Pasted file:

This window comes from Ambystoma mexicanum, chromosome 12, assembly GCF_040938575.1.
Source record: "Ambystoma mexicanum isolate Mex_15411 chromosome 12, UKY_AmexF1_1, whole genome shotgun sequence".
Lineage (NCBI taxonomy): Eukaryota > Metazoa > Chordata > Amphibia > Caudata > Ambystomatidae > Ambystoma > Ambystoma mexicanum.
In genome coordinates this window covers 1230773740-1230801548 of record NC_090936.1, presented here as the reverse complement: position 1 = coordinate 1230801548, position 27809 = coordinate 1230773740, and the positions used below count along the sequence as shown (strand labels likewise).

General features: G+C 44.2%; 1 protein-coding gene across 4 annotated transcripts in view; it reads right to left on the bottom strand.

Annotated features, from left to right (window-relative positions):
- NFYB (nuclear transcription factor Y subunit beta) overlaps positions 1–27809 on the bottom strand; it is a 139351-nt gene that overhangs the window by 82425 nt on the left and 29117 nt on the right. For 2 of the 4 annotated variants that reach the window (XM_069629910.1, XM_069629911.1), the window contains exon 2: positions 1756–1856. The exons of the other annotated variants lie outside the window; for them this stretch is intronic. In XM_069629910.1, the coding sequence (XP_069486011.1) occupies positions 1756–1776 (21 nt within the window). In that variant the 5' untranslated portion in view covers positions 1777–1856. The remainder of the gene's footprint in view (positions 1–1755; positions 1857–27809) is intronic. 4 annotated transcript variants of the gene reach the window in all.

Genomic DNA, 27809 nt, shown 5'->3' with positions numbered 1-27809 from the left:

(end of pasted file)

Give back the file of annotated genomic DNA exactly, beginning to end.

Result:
This window comes from Ambystoma mexicanum, chromosome 12, assembly GCF_040938575.1.
Source record: "Ambystoma mexicanum isolate Mex_15411 chromosome 12, UKY_AmexF1_1, whole genome shotgun sequence".
Lineage (NCBI taxonomy): Eukaryota > Metazoa > Chordata > Amphibia > Caudata > Ambystomatidae > Ambystoma > Ambystoma mexicanum.
In genome coordinates this window covers 1230773740-1230801548 of record NC_090936.1, presented here as the reverse complement: position 1 = coordinate 1230801548, position 27809 = coordinate 1230773740, and the positions used below count along the sequence as shown (strand labels likewise).

General features: G+C 44.2%; 1 protein-coding gene across 4 annotated transcripts in view; it reads right to left on the bottom strand.

Annotated features, from left to right (window-relative positions):
- NFYB (nuclear transcription factor Y subunit beta) overlaps positions 1–27809 on the bottom strand; it is a 139351-nt gene that overhangs the window by 82425 nt on the left and 29117 nt on the right. For 2 of the 4 annotated variants that reach the window (XM_069629910.1, XM_069629911.1), the window contains exon 2: positions 1756–1856. The exons of the other annotated variants lie outside the window; for them this stretch is intronic. In XM_069629910.1, the coding sequence (XP_069486011.1) occupies positions 1756–1776 (21 nt within the window). In that variant the 5' untranslated portion in view covers positions 1777–1856. The remainder of the gene's footprint in view (positions 1–1755; positions 1857–27809) is intronic. 4 annotated transcript variants of the gene reach the window in all.

Genomic DNA, 27809 nt, shown 5'->3' with positions numbered 1-27809 from the left: